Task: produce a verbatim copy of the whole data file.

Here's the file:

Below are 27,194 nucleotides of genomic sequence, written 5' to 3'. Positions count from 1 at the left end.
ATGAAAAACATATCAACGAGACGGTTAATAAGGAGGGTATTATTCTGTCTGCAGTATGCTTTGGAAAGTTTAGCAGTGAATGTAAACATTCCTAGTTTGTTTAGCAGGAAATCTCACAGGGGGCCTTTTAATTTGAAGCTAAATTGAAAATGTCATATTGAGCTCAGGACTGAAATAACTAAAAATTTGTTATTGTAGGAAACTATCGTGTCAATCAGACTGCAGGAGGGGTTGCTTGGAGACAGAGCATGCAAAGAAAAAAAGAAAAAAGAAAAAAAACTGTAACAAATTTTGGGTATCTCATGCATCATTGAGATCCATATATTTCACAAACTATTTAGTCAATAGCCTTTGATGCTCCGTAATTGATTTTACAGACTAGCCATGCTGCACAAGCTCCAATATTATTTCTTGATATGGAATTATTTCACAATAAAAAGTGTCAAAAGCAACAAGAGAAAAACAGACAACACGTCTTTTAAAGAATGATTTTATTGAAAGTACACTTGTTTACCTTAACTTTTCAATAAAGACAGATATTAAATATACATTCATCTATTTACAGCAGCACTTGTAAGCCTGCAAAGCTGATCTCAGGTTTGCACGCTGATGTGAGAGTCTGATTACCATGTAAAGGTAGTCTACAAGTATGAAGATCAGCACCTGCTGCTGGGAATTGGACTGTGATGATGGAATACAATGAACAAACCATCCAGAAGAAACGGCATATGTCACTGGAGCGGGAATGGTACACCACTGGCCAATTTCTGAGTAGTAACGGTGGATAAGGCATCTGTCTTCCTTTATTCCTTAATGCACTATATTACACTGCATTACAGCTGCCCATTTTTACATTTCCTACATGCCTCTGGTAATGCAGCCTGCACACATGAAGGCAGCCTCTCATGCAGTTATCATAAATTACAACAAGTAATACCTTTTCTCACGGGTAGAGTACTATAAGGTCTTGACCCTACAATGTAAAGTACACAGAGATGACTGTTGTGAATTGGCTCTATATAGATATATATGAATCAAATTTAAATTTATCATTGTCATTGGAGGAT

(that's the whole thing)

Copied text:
Below are 27,194 nucleotides of genomic sequence, written 5' to 3'. Positions count from 1 at the left end.
ATGAAAAACATATCAACGAGACGGTTAATAAGGAGGGTATTATTCTGTCTGCAGTATGCTTTGGAAAGTTTAGCAGTGAATGTAAACATTCCTAGTTTGTTTAGCAGGAAATCTCACAGGGGGCCTTTTAATTTGAAGCTAAATTGAAAATGTCATATTGAGCTCAGGACTGAAATAACTAAAAATTTGTTATTGTAGGAAACTATCGTGTCAATCAGACTGCAGGAGGGGTTGCTTGGAGACAGAGCATGCAAAGAAAAAAAGAAAAAAGAAAAAAAACTGTAACAAATTTTGGGTATCTCATGCATCATTGAGATCCATATATTTCACAAACTATTTAGTCAATAGCCTTTGATGCTCCGTAATTGATTTTACAGACTAGCCATGCTGCACAAGCTCCAATATTATTTCTTGATATGGAATTATTTCACAATAAAAAGTGTCAAAAGCAACAAGAGAAAAACAGACAACACGTCTTTTAAAGAATGATTTTATTGAAAGTACACTTGTTTACCTTAACTTTTCAATAAAGACAGATATTAAATATACATTCATCTATTTACAGCAGCACTTGTAAGCCTGCAAAGCTGATCTCAGGTTTGCACGCTGATGTGAGAGTCTGATTACCATGTAAAGGTAGTCTACAAGTATGAAGATCAGCACCTGCTGCTGGGAATTGGACTGTGATGATGGAATACAATGAACAAACCATCCAGAAGAAACGGCATATGTCACTGGAGCGGGAATGGTACACCACTGGCCAATTTCTGAGTAGTAACGGTGGATAAGGCATCTGTCTTCCTTTATTCCTTAATGCACTATATTACACTGCATTACAGCTGCCCATTTTTACATTTCCTACATGCCTCTGGTAATGCAGCCTGCACACATGAAGGCAGCCTCTCATGCAGTTATCATAAATTACAACAAGTAATACCTTTTCTCACGGGTAGAGTACTATAAGGTCTTGACCCTACAATGTAAAGTACACAGAGATGACTGTTGTGAATTGGCTCTATATAGATATATATGAATCAAATTTAAATTTATCATTGTCATTGGAGGAT